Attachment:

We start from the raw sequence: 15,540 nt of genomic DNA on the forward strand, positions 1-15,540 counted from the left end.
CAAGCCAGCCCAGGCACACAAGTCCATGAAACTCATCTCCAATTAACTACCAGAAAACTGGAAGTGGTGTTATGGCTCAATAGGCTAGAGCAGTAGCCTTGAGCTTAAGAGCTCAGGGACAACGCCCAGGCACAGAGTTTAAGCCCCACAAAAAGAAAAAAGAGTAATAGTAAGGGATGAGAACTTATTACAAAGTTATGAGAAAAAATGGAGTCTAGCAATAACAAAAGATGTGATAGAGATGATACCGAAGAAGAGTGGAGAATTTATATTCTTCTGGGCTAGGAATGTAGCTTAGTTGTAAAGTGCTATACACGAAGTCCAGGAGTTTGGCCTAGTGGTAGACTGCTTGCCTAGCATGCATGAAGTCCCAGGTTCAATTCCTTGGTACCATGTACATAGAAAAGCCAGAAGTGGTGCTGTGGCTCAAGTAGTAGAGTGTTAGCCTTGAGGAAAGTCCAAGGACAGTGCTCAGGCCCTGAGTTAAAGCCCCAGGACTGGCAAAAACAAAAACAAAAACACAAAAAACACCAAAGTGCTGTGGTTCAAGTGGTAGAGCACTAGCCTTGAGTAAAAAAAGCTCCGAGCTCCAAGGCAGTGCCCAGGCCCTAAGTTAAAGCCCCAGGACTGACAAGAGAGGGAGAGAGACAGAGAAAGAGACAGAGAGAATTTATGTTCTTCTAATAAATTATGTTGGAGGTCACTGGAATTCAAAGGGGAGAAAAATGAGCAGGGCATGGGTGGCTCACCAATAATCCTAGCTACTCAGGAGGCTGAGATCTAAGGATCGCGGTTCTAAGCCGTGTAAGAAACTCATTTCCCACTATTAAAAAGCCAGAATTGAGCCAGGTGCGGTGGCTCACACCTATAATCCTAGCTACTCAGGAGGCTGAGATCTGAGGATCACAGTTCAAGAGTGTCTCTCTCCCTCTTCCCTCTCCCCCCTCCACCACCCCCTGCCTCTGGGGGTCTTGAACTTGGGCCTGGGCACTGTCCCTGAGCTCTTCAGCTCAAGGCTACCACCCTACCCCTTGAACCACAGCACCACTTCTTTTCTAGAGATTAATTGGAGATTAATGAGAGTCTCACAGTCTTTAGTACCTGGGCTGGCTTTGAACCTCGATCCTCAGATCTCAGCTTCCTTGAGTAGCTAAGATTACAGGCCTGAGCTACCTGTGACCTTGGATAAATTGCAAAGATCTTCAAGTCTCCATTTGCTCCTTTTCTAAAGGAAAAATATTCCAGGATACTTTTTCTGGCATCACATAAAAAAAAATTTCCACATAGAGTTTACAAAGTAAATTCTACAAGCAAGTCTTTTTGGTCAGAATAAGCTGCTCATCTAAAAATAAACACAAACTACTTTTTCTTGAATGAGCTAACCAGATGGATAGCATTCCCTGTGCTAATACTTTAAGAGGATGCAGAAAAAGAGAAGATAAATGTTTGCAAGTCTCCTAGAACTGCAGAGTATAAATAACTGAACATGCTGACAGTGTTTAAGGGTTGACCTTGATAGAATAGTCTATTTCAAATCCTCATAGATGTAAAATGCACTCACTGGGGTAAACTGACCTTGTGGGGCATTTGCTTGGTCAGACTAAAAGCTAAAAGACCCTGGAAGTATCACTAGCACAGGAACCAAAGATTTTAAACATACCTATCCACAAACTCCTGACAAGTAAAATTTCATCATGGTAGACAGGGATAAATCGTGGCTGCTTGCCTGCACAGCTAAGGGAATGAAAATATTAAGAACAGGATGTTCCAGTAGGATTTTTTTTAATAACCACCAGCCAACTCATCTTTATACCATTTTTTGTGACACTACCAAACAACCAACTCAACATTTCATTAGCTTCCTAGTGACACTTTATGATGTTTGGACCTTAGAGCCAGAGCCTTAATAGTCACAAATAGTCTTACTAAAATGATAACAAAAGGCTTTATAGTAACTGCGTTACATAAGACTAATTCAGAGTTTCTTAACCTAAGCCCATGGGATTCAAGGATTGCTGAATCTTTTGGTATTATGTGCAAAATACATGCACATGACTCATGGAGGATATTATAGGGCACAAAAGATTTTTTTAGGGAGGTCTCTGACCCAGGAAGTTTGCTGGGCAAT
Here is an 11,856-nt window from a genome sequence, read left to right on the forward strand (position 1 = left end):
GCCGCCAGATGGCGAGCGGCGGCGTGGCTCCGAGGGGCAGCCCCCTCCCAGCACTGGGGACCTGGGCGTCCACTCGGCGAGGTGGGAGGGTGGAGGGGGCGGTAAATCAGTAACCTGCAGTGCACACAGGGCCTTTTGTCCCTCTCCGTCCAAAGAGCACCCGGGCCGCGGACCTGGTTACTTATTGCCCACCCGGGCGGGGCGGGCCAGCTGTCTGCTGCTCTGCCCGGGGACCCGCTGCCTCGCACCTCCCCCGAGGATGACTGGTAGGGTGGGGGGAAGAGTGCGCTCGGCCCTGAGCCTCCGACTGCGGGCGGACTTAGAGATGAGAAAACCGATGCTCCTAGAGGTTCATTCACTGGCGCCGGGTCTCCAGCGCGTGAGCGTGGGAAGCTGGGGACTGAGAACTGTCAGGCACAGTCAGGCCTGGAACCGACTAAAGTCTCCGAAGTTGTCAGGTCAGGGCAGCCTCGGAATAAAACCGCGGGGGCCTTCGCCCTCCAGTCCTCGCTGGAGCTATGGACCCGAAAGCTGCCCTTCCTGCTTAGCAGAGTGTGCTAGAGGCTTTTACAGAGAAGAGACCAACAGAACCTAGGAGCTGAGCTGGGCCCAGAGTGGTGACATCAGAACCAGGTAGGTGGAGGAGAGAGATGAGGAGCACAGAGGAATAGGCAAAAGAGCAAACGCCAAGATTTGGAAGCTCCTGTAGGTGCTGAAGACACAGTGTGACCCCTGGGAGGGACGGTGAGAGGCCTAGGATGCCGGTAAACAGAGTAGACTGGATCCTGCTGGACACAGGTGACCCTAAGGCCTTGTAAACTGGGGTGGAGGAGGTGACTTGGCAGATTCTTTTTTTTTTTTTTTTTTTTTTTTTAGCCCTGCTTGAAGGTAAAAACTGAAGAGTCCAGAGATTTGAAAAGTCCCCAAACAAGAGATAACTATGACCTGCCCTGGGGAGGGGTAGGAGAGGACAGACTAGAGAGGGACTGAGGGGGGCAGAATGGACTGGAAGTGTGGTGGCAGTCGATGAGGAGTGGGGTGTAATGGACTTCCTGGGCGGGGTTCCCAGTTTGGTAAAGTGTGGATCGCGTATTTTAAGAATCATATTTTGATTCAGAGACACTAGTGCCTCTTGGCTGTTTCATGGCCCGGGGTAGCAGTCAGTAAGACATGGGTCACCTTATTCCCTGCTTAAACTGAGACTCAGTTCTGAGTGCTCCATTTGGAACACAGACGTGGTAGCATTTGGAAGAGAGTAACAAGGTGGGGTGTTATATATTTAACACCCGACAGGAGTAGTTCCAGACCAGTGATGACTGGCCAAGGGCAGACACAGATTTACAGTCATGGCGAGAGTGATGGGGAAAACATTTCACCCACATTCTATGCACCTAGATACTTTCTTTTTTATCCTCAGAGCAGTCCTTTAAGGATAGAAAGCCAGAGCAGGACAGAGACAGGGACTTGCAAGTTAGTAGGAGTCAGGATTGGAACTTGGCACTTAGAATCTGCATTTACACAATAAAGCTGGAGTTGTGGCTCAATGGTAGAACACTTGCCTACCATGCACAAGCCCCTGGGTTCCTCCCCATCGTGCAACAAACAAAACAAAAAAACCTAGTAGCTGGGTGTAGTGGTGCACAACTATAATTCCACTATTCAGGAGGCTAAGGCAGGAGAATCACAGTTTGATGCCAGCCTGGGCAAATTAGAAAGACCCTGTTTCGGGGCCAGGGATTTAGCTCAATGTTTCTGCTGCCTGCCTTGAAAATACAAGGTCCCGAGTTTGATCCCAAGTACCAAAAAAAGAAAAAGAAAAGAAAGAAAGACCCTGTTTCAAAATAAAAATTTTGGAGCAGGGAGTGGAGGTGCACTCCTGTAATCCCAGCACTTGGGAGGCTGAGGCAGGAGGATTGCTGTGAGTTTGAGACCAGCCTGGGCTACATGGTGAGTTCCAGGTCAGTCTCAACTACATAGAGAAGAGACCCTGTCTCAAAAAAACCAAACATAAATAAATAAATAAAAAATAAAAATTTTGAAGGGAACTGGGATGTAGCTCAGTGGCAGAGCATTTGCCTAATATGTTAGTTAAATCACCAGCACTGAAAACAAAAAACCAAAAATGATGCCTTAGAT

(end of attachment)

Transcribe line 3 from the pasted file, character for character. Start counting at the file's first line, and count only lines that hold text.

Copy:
Here is an 11,856-nt window from a genome sequence, read left to right on the forward strand (position 1 = left end):